Laws tightened to stamp out cyber abuse

Google+ Pinterest LinkedIn Tumblr +

Tawanda Musarurwa
Zimbabwe continues to strengthen its information and knowledge society to protect against abuse of digital information dissemination platforms, Postal and Telecommunications Regulatory Authority of Zimbabwe (Potraz) director general Dr Gift Machengete told the World Summit on the Information Society (WSIS).

With the Covid-19 pandemic reshaping various aspects of society, not least information dissemination, there is now greater use of online platforms for communication and information dissemination.

But the increased use of these digital platforms has been accompanied by a lot of unethical behaviour.

And beyond that, online platforms are increasingly rife with criminal activity, with estimates indicating that cybercrime costs to the global economy are in the region of US$500 billion per year.

Addressing an WSIS high-level policy session on ‘Ethical dimensions of information and knowledge societies’ yesterday Dr Machengete acknowledged a growing trend of internet abuse.

“While privacy data breaches in Zimbabwe have not been as spectacular as incidents like the 2013 Yahoo data breach, which compromised over 3 billion user accounts, or the over 10 major incidences of hospital and medical data breaches in the USA in 2019, Zimbabwean companies have also experienced some data breaches,” said Dr Machengete.

“Recently, one of the country’s citizens had her Covid-19 results published in the press, complete with her name and address, before she had even received the results from the testing centre.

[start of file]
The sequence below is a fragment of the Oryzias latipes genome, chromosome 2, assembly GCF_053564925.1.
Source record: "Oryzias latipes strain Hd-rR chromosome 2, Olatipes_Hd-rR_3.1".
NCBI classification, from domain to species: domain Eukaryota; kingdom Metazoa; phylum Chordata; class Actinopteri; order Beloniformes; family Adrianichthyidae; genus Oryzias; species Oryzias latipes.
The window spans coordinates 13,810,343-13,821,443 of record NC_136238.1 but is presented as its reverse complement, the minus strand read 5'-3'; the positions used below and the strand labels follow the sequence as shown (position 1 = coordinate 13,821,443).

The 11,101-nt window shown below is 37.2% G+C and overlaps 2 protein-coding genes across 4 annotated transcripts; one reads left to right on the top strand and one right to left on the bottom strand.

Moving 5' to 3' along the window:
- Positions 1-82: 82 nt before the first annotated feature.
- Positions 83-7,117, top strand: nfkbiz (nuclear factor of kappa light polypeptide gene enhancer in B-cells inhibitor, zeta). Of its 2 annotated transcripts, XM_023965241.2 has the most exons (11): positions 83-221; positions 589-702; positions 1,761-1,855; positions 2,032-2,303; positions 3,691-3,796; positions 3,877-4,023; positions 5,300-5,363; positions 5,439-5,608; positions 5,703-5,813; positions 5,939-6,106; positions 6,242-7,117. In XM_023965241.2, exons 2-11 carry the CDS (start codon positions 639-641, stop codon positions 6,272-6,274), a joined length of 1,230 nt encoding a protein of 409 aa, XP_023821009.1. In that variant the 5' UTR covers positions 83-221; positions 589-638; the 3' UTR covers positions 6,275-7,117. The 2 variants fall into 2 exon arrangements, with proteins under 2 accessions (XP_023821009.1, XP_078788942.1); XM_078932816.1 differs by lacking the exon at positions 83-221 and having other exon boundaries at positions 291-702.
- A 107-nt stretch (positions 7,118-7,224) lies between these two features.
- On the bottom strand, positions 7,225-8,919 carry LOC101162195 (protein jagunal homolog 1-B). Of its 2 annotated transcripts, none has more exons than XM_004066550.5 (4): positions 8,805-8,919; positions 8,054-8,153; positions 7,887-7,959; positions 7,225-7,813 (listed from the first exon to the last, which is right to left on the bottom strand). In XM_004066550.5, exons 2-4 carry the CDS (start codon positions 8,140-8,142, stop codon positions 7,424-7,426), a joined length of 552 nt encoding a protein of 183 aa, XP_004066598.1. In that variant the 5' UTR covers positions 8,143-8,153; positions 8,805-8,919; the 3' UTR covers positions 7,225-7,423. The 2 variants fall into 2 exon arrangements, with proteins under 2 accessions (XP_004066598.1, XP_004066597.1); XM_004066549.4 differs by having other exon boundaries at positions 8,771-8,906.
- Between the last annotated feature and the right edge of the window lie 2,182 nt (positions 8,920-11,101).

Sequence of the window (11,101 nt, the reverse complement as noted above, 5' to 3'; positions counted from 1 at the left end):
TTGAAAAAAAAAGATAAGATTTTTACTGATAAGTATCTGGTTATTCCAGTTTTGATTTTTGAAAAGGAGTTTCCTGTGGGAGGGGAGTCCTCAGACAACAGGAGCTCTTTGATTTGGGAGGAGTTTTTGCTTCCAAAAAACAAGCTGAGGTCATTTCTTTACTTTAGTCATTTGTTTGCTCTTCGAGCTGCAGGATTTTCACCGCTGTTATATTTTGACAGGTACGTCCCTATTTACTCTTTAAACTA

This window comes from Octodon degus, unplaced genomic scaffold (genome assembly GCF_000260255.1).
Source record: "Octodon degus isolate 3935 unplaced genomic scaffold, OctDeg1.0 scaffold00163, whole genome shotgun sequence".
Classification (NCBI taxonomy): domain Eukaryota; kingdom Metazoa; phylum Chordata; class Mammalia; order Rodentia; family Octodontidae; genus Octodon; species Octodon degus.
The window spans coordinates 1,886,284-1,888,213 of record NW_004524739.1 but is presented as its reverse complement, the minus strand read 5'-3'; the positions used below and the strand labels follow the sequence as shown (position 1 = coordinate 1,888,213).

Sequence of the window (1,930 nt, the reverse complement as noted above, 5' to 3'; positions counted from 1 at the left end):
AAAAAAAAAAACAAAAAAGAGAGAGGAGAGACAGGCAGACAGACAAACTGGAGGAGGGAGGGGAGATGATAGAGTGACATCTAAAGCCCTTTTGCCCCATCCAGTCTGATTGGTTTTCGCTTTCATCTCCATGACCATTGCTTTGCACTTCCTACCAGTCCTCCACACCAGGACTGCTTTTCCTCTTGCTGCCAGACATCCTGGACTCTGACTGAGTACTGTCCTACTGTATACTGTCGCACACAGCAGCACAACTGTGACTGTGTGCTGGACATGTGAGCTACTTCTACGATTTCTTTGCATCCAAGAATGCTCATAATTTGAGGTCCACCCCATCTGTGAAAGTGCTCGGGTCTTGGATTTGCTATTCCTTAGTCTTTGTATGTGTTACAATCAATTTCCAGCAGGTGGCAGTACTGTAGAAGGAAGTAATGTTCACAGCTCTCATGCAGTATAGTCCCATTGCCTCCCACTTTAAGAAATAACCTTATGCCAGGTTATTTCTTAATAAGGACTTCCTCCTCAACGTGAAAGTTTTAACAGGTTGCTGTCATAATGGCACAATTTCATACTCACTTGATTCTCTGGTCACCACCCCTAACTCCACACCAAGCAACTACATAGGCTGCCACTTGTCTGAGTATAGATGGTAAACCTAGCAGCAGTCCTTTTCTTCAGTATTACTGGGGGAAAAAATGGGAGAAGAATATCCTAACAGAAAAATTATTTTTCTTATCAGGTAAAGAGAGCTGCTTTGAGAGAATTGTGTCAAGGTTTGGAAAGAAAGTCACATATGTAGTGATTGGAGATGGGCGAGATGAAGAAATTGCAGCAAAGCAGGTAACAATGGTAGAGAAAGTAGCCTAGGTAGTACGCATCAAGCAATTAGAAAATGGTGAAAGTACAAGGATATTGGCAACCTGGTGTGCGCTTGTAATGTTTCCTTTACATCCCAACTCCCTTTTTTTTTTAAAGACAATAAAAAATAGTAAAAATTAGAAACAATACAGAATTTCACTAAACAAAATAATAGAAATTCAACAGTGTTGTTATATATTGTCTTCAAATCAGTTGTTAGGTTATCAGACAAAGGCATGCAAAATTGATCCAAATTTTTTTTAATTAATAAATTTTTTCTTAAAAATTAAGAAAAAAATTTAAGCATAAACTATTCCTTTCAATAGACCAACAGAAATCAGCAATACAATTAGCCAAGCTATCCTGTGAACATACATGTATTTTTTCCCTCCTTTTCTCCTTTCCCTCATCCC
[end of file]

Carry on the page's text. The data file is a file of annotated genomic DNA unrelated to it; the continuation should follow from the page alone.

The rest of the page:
“The results also went viral on social media and people panicked when they saw her.”

But Dr Machengete also highlighted measures being put in place to ensure that Zimbabwe’s information and knowledge society remains a safe space.

“Zimbabwe has come up with policies that encourage both the public and private sector to secure their computer systems and websites.

“The local banks have robust firewall systems to ensure safe transactions. Laws in place include copyright and intellectual property laws.

“The right to privacy is enshrined in the constitution, while confidentiality contracts are the norm in inter-company transactions and consultancy arrangements, as well as cross border transactions,” he said.

“A new cybersecurity and data protection Bill is due to become law soon, to enhance the existing laws. Universities use plagiarism checkers to ensure that students do not commit this offence.”

The incoming cyber security law, for instance, is aimed at consolidate cyber related offences and provide for data protection with due regard to the Declaration of Rights under the Constitution and the public and national interest, to establish a Cyber Security Centre and a Data Protection Authority in the country.

With regards to the protection of minors online, the Potraz boss commended the International Telecommunication Union (ITU) for its recently Published Child Online Protection Guidelines.

Over the last few years, Zimbabwe’s telecommunications regulator has embarked on aggressive consumer education and awareness programs on issues such as online protection.

However, these have been halted due to the Covid-19 pandemic and the requirements for social distancing measures. Potraz has resorted to educating the public on these matters through virtual methods including radio programs and social media.